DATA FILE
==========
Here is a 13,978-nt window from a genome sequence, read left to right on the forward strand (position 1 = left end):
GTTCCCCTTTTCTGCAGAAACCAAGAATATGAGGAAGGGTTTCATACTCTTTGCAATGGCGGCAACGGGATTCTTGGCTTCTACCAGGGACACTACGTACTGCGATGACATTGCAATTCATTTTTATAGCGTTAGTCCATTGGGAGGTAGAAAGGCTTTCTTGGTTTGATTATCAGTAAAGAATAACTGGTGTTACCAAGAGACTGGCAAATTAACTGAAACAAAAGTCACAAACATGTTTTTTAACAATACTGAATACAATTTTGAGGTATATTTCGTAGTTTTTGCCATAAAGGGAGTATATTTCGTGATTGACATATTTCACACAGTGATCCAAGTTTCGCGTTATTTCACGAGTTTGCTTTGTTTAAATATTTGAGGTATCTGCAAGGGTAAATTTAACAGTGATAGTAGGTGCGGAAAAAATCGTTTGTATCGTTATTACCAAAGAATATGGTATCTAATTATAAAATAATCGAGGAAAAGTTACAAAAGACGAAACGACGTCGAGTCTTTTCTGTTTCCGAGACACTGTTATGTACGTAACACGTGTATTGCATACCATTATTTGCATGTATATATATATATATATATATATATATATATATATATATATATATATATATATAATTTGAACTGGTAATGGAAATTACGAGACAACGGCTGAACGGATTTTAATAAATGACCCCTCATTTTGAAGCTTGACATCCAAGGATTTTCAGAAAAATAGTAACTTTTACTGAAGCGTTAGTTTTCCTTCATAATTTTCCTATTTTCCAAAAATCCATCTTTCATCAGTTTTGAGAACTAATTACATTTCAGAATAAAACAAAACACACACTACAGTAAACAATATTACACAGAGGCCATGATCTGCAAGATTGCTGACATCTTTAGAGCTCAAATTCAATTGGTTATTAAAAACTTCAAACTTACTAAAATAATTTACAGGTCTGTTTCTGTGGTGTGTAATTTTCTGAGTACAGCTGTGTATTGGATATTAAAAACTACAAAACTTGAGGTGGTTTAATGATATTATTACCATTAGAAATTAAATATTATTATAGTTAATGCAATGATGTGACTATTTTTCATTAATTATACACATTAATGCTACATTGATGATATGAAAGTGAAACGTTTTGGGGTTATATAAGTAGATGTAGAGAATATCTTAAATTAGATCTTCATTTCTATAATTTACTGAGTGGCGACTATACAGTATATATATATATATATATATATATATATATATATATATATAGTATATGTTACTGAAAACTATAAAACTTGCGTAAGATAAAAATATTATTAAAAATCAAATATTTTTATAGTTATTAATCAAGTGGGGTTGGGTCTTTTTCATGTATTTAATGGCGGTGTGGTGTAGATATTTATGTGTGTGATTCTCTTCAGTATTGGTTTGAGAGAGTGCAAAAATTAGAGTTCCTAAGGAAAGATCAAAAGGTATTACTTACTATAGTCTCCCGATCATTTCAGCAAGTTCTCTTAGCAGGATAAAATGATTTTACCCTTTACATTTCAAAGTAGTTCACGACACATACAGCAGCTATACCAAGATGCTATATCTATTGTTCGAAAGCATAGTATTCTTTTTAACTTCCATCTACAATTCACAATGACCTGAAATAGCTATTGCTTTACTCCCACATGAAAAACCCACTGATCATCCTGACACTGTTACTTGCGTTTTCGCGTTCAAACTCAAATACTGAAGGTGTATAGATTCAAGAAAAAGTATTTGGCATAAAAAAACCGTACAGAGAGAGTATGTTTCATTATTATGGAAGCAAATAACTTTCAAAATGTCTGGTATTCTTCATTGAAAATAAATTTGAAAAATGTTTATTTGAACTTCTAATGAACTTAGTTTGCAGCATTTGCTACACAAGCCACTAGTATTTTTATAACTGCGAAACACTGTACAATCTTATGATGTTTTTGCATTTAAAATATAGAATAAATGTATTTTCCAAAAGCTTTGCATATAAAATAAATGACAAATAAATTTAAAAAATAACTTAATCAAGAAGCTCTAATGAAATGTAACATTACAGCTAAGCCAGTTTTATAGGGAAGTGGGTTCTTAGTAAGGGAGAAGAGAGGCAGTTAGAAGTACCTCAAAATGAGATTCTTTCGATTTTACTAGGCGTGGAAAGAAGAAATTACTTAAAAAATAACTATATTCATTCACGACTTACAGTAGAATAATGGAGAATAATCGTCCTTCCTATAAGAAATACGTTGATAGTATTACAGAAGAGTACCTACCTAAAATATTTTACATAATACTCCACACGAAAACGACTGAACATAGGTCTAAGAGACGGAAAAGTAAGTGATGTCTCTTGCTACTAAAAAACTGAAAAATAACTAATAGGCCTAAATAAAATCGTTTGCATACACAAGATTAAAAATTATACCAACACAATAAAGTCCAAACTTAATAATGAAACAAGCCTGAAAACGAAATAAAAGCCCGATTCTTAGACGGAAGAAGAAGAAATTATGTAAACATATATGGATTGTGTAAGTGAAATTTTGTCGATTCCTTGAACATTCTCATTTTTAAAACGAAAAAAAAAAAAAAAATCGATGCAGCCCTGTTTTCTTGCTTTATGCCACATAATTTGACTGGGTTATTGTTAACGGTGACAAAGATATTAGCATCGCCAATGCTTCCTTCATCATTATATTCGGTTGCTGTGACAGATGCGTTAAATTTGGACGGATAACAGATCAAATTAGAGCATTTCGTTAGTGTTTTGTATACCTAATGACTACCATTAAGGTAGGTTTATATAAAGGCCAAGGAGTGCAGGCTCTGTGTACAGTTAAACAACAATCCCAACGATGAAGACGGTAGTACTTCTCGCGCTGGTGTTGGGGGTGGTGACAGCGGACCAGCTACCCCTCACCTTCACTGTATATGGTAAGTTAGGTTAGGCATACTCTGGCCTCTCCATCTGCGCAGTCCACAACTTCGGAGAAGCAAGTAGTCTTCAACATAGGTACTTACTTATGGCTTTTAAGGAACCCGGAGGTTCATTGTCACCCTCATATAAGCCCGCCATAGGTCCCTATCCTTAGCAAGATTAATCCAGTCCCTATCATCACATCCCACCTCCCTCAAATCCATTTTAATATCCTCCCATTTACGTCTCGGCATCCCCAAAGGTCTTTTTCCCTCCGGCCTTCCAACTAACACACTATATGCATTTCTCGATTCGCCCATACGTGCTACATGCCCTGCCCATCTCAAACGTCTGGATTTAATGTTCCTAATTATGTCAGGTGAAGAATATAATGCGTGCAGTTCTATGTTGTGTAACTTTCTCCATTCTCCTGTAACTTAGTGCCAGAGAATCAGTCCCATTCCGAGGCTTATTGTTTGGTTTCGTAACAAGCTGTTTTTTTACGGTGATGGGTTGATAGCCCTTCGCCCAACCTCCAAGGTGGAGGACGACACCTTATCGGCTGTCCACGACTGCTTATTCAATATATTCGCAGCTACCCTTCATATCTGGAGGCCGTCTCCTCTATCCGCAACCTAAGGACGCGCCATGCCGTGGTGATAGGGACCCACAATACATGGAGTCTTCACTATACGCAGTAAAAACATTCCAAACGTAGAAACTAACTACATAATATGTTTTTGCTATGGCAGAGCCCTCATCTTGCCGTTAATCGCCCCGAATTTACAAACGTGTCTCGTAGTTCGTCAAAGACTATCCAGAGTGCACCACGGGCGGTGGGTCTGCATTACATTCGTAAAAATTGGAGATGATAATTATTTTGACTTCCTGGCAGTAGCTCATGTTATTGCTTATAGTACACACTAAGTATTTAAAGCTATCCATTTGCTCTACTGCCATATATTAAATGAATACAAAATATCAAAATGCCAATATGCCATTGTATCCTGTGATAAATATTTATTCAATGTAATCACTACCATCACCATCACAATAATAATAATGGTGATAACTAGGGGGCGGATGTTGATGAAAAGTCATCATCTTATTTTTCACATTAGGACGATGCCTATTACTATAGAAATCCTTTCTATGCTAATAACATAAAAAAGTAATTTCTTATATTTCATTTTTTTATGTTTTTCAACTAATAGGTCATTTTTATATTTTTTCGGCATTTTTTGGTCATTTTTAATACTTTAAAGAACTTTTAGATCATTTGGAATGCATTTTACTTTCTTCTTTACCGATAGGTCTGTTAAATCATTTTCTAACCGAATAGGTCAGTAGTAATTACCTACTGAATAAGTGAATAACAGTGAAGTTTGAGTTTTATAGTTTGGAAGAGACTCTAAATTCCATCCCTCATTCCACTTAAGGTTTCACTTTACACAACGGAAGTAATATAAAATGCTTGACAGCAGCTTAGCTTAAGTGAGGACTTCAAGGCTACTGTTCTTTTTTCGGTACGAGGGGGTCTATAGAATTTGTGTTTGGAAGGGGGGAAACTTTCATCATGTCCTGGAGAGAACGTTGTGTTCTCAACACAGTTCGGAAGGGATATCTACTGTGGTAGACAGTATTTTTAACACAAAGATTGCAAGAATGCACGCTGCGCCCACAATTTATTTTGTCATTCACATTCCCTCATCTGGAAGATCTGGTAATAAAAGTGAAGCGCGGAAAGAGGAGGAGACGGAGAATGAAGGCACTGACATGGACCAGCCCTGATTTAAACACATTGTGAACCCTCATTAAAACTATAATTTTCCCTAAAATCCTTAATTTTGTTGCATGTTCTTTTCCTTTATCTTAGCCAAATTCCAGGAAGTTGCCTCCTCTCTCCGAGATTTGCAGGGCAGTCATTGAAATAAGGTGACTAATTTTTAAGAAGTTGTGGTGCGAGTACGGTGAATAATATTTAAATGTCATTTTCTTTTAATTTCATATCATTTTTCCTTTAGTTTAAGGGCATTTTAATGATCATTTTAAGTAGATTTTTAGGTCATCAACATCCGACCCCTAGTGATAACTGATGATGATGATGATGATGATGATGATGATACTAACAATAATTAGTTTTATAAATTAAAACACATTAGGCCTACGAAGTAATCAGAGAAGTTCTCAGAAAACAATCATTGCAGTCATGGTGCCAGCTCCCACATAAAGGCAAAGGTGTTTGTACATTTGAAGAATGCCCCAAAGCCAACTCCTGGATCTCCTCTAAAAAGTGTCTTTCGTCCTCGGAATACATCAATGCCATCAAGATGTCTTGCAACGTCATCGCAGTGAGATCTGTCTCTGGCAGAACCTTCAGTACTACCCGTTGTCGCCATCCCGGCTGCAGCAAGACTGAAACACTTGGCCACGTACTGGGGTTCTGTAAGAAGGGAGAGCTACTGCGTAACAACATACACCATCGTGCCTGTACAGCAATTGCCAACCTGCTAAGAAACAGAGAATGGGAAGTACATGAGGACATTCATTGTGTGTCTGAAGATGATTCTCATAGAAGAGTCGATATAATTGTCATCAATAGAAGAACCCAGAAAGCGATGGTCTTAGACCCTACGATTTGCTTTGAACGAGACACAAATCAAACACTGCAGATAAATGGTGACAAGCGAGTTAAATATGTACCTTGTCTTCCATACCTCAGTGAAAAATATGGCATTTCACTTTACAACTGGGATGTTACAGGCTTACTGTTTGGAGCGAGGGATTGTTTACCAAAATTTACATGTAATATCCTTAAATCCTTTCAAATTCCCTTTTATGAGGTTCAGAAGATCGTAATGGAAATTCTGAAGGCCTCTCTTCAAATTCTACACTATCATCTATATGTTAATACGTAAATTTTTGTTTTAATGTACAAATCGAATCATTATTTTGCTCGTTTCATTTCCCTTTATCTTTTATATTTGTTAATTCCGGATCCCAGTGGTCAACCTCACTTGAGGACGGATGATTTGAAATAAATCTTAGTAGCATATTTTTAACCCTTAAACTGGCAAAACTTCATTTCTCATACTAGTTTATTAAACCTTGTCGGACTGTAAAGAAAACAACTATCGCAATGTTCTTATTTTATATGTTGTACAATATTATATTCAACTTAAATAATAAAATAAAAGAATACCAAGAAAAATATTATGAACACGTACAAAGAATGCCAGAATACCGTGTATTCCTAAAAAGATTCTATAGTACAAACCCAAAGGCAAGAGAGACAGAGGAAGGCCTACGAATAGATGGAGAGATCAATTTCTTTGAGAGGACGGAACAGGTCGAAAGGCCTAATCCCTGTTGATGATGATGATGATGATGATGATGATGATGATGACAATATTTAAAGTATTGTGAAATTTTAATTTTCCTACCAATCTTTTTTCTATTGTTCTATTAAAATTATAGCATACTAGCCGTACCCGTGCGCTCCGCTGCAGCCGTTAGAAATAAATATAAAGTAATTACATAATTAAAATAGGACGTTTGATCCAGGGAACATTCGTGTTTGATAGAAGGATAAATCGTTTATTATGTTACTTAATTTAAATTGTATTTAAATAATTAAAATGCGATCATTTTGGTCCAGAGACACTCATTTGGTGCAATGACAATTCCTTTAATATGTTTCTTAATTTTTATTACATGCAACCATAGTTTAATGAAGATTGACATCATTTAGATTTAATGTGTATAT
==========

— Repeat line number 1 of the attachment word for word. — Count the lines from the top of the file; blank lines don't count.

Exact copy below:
Here is a 13,978-nt window from a genome sequence, read left to right on the forward strand (position 1 = left end):